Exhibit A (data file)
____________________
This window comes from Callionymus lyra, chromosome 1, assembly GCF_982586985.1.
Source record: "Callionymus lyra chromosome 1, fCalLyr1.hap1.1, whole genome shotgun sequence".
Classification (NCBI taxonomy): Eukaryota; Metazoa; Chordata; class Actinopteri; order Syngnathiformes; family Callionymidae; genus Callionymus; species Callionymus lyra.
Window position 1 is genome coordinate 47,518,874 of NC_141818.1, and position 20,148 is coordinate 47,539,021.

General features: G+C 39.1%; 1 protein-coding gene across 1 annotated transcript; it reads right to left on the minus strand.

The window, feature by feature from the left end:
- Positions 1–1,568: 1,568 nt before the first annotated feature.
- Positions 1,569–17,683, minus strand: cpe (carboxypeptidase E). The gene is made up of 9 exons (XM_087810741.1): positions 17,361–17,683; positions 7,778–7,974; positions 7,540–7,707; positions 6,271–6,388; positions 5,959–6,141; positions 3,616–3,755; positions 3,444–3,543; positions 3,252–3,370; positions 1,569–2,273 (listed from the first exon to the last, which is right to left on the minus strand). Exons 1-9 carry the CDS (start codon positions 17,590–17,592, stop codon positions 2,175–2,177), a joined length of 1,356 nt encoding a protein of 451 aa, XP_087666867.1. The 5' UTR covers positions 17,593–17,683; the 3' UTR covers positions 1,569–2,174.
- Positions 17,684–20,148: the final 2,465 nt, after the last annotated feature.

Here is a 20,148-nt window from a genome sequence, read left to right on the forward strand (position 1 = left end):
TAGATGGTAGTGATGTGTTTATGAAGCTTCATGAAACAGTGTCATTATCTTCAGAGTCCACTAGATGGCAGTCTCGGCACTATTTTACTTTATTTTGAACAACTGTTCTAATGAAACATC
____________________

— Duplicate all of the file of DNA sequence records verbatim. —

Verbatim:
This window comes from Callionymus lyra, chromosome 1, assembly GCF_982586985.1.
Source record: "Callionymus lyra chromosome 1, fCalLyr1.hap1.1, whole genome shotgun sequence".
Classification (NCBI taxonomy): Eukaryota; Metazoa; Chordata; class Actinopteri; order Syngnathiformes; family Callionymidae; genus Callionymus; species Callionymus lyra.
Window position 1 is genome coordinate 47,518,874 of NC_141818.1, and position 20,148 is coordinate 47,539,021.

General features: G+C 39.1%; 1 protein-coding gene across 1 annotated transcript; it reads right to left on the minus strand.

The window, feature by feature from the left end:
- Positions 1–1,568: 1,568 nt before the first annotated feature.
- Positions 1,569–17,683, minus strand: cpe (carboxypeptidase E). The gene is made up of 9 exons (XM_087810741.1): positions 17,361–17,683; positions 7,778–7,974; positions 7,540–7,707; positions 6,271–6,388; positions 5,959–6,141; positions 3,616–3,755; positions 3,444–3,543; positions 3,252–3,370; positions 1,569–2,273 (listed from the first exon to the last, which is right to left on the minus strand). Exons 1-9 carry the CDS (start codon positions 17,590–17,592, stop codon positions 2,175–2,177), a joined length of 1,356 nt encoding a protein of 451 aa, XP_087666867.1. The 5' UTR covers positions 17,593–17,683; the 3' UTR covers positions 1,569–2,174.
- Positions 17,684–20,148: the final 2,465 nt, after the last annotated feature.

Here is a 20,148-nt window from a genome sequence, read left to right on the forward strand (position 1 = left end):
TAGATGGTAGTGATGTGTTTATGAAGCTTCATGAAACAGTGTCATTATCTTCAGAGTCCACTAGATGGCAGTCTCGGCACTATTTTACTTTATTTTGAACAACTGTTCTAATGAAACATC